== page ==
I'm Jeff Bakalar for Cnet.com.
Today, I'm checking out the US version of the Playstation Vita.
And the Vita came out in Japan last December but I didn't want to give it a full review until I got my hands on the one that's actually gonna be available in the US.
That's this one right here.
The Vita comes in 2 models, a wifi only $250 version and a $300 wifi plus 3G version.
There's an initial hidden cost up front thought because the Vita requires a separately sold memory card that starts at $20.
So if you buy the entry level Vita and wanna play Uncharted, it's gonna cost you at least $320.
Sony took a lot of heat for not including the card in the box in the Japanese release, so initial 3G models will actually compact in with an 8 gigabyte card.
At first glance, the Vita resembles it's predecessor, the PSP, but a closer look reveals it's enormous and ultra vibrant 5 inch OLED touch screen that's flanked by 2 analogue thumb sticks.
Now all the usual buttons are still present, the Playstation and shoulder button, as well as the start and select button.
The Vita has 2 cameras.
One upfront and one around back and they're used for taking photos, videos, game interaction, social apps and also augmented reality.
There's also a rear touch panel around back too which allows players to use gestures without blocking the front screen.
I really like the Vita's operating system.
It's quick, responsive and very logically laid out.
It almost reminds me of a cross between (Web?) OS and Android and I think that's a good thing.
There are a bunch of pre installed apps including maps, media players, friend connectors and more.
The OS is very smooth, almost just like the experience you get when using an I pad.
So how are the games?
The Vita's launch line up awesome.
There's 25 games available day 1 and there's definitely something for every type of gamer out there.
It's actually one of the most impressive launch list I've ever seen.
I'm not joking about that.
Games look fantastic.
Almost unparred with what the X Box 360 and Playstation 3 look like.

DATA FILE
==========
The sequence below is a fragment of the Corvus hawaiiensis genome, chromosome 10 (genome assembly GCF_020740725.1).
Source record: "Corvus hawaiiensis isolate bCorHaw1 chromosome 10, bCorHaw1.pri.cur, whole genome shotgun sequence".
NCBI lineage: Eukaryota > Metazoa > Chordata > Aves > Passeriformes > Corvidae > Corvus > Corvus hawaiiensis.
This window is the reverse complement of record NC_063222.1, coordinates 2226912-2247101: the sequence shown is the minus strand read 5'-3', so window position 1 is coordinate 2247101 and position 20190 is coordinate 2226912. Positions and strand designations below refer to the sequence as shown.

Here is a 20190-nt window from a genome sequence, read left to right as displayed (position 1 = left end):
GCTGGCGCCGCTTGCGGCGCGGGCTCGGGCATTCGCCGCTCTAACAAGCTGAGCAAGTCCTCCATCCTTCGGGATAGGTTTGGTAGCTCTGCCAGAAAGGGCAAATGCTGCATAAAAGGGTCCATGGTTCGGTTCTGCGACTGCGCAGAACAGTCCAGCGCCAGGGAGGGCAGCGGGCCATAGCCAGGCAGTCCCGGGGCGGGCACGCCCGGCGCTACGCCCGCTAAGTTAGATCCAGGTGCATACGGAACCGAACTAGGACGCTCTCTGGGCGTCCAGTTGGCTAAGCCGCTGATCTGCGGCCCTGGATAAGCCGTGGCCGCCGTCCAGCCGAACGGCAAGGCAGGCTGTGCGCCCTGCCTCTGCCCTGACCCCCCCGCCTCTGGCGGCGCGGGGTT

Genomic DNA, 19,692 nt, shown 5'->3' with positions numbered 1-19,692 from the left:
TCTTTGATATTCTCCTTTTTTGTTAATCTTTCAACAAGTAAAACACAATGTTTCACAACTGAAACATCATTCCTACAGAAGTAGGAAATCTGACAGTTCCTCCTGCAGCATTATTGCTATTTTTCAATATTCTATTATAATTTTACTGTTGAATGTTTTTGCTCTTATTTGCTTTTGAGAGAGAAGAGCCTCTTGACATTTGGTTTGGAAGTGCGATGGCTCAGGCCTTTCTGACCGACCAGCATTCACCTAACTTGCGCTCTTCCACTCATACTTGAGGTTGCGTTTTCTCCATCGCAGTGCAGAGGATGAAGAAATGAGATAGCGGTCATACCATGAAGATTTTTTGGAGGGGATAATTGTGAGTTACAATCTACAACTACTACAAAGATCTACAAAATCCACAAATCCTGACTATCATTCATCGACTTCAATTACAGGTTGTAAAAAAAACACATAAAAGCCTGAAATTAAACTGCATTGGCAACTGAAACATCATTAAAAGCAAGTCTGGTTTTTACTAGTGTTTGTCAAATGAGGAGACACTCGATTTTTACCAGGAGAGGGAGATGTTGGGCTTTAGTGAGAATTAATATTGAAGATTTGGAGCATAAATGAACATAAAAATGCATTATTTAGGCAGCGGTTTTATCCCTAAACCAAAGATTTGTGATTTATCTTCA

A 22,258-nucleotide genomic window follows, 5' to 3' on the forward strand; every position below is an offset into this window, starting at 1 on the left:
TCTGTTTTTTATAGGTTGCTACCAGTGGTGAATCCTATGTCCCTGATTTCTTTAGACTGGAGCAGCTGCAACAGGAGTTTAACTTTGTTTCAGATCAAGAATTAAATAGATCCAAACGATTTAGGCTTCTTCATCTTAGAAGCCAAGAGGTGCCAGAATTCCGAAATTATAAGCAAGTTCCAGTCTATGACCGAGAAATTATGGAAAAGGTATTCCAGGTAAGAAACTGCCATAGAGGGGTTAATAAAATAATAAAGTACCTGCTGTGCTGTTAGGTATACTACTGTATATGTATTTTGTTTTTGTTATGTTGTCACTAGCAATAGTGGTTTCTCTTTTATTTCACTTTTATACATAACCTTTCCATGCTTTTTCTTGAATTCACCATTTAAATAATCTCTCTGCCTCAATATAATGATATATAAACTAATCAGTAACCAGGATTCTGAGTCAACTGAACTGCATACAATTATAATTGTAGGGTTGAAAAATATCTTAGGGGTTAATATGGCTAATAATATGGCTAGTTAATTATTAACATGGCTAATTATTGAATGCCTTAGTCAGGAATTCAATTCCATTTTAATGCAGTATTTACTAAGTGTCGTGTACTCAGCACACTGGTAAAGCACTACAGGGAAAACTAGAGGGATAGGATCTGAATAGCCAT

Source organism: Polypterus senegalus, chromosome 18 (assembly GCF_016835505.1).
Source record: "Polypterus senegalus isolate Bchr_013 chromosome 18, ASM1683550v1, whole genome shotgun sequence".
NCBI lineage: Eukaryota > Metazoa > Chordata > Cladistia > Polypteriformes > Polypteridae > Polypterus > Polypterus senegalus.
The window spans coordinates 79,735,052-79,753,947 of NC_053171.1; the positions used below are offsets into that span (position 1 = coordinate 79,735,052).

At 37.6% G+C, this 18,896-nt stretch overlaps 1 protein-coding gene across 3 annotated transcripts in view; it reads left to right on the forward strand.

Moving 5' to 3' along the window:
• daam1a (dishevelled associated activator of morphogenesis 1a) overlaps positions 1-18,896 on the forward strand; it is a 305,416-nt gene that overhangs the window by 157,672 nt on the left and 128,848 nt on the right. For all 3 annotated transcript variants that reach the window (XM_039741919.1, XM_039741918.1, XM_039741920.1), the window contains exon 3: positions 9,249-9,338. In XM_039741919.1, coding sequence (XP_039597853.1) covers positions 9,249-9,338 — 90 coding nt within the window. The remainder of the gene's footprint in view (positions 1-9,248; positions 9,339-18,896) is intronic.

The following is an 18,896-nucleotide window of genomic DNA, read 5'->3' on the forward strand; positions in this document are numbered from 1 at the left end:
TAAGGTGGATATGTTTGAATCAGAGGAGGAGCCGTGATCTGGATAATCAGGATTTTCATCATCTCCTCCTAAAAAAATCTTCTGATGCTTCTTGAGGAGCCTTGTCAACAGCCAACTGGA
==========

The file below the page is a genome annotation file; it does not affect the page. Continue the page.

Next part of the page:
Controls are smooth and precise.
Though using these small thumb sticks may take a little getting used to.
Now games come on these proprietary Vita game cards which look a lot like SD cards.
Like I mentioned earlier, a Vita memory card is required for most games and apps and they look just like micro SD or those old M2 Sony Cards.
They're expensive too with the 4 gigabyte card going for $20 and the 32 gigabyte going for $100.
Having to do with proprietor in media is a pain and cost goes up with the more media you'd like to store.
Sony is taking a lot of preventative anti piracy precaution with the Vita because of how wide spread it was on the PSP.
This results in a few conversom operation like the tedious process of copying content to in from a Mac or PC.
However, the software you download works really well.
Now, battery life is okay.
I've been getting around 4 to 4 1/2 hours on a normal charge, and that number goes up dramatically when listening to music or watching movies only.
Best part of the battery is it's stand by time.
It's a night and day difference compared to what you got on the PSP.
Now even though it's now $80 more than a Nintendo 3DS, the Vita seems like the over all better value.
It's already got more desirable games, overs a handful of social apps, netflics and a great Playstation Store interface that also gives players access to old PSP games and full Vita downloads at a discounted price to booth.
There's not doubt about it, the Vita is the most advanced portable gaming system I have ever seen.
Feels great in your hands and it's considerably light weight.
Controls really well.
This has been the Sony Playstation Vita.
I'm Jeff Bakalar for Cnet.com.
Thanks for watching
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